On April 2 2020, the Federal Brazilian Tax Authorities (RFB) published Solução de Consulta - Cosit No. 25 / 2020 (dated March 23 2020) providing that revenue relating to commissions generated by a foreign exchange (FX) broker over FX operations realised with a foreigner travelling to Brazil (sale of Brazilian currency - BRL) should be exempt from PIS/COFINS (SC No. 25/2020).
PIS/COFINS are two separate federal contributions levied over gross revenues, at a combined rate of 9.25% under the non-cumulative method and 3.65% following the cumulative method. Separately, PIS/COFINS is also levied over the importation of goods and services pursuant to Law No. 10,865/2004 (PIS/COFINS-import). The ruling discussed below does not address PIS/COFINS-import but is limited to PIS/COFINS over revenue.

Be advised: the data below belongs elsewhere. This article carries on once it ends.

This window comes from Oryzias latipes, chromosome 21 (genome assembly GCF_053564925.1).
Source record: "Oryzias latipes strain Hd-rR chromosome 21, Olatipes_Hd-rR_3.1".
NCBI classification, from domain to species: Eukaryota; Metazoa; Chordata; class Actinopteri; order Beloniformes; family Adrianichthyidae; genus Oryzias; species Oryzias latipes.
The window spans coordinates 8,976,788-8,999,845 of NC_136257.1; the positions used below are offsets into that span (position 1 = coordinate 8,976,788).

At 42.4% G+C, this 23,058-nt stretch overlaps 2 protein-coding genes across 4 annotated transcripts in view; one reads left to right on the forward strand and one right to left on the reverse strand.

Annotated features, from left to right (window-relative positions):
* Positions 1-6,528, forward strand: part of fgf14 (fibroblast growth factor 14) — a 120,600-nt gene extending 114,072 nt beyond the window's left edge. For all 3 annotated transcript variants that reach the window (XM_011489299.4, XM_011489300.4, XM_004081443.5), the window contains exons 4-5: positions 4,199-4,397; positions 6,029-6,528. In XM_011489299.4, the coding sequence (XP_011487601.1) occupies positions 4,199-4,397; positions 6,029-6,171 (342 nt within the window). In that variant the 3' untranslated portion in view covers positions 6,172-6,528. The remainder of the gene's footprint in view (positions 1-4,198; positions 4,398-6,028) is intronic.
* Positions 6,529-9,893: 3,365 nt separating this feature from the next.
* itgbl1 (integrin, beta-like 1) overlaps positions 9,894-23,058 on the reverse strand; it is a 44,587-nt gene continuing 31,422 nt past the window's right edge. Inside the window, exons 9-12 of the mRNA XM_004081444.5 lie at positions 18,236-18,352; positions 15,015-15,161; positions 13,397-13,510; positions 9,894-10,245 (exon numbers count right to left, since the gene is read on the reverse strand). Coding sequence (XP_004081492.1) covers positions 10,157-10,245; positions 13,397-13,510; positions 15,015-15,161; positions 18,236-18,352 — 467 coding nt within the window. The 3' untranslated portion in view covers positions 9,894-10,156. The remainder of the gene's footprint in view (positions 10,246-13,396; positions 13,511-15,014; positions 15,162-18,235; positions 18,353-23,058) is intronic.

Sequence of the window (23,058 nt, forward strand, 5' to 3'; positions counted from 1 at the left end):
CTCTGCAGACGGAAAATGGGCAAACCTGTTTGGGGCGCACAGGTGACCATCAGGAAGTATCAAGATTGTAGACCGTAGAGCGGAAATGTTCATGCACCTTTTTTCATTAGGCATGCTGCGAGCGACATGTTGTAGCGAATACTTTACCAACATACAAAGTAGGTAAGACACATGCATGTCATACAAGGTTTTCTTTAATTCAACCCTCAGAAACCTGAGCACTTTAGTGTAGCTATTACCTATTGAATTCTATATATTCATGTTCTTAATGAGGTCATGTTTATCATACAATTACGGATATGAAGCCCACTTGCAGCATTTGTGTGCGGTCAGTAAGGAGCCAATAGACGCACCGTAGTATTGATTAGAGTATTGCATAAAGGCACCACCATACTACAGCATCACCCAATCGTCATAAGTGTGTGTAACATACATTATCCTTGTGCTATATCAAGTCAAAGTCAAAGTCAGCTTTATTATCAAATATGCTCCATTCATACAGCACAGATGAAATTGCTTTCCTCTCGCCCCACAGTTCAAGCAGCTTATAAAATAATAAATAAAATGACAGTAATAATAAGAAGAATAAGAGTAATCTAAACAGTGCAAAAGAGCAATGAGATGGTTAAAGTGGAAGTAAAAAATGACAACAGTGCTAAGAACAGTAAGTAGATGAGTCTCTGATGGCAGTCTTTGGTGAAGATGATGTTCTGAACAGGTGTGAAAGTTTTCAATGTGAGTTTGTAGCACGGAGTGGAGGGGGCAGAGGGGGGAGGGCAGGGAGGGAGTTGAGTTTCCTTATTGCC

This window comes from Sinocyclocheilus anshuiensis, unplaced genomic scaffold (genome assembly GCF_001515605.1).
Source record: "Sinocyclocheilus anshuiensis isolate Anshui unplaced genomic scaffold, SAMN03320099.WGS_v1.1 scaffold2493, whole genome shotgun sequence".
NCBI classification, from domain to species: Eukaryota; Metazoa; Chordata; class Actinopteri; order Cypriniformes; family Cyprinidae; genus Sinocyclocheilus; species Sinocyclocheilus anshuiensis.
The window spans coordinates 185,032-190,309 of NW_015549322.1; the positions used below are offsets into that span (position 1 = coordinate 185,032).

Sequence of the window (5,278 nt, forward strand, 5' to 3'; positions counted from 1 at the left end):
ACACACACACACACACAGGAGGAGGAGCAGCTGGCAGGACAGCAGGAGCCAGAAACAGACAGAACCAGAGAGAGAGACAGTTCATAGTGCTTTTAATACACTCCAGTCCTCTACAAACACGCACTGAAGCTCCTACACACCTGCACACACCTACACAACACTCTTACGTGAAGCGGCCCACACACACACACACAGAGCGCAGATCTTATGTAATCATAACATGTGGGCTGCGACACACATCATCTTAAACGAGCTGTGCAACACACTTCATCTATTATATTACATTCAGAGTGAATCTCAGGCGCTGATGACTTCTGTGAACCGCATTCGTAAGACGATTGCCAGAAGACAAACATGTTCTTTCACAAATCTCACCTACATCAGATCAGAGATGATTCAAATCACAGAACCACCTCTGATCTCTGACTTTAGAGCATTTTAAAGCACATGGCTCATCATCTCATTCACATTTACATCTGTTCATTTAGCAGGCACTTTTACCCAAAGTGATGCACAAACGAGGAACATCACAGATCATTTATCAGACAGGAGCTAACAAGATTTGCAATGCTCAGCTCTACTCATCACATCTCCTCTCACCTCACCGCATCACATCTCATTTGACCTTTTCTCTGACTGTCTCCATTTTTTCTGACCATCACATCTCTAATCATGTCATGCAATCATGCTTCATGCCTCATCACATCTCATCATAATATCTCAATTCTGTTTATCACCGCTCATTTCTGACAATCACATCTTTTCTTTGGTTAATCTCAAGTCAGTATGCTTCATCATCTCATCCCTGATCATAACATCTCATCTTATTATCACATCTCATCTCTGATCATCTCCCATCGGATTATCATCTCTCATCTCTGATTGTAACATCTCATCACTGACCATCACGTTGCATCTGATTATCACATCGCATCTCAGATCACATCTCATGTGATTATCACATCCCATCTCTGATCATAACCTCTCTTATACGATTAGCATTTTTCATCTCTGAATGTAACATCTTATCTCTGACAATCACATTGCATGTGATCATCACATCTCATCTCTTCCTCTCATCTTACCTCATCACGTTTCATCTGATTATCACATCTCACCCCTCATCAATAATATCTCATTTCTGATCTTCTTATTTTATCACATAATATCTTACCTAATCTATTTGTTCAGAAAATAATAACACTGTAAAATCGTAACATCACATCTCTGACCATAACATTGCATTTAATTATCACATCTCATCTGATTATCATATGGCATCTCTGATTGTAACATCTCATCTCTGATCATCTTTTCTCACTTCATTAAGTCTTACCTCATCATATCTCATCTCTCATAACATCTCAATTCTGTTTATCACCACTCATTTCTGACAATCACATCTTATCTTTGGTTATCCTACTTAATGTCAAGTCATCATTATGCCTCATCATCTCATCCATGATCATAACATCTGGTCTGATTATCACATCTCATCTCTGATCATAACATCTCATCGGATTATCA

The relevant legislation (Law No. 10,637/2002 and Law No. 10,833/2003) along with Provisional Measure No. 2.158-35 contain exemptions from PIS/COFINS, established via a constitutional amendment, for goods and services, in the following cases:
The exportation of goods/products abroad;
The provision of services to individuals or legal entities resident or domiciled abroad, where the payment represents an inflow of funds; and
Sales to commercial exporters for the purpose of exportation.
In summary, SC No. 25/2020 considered a situation involving an FX operator that acquired foreign currency from a foreigner that required Brazilian currency (BRL) for travel to Brazil. Broadly, the decision was required to address the following: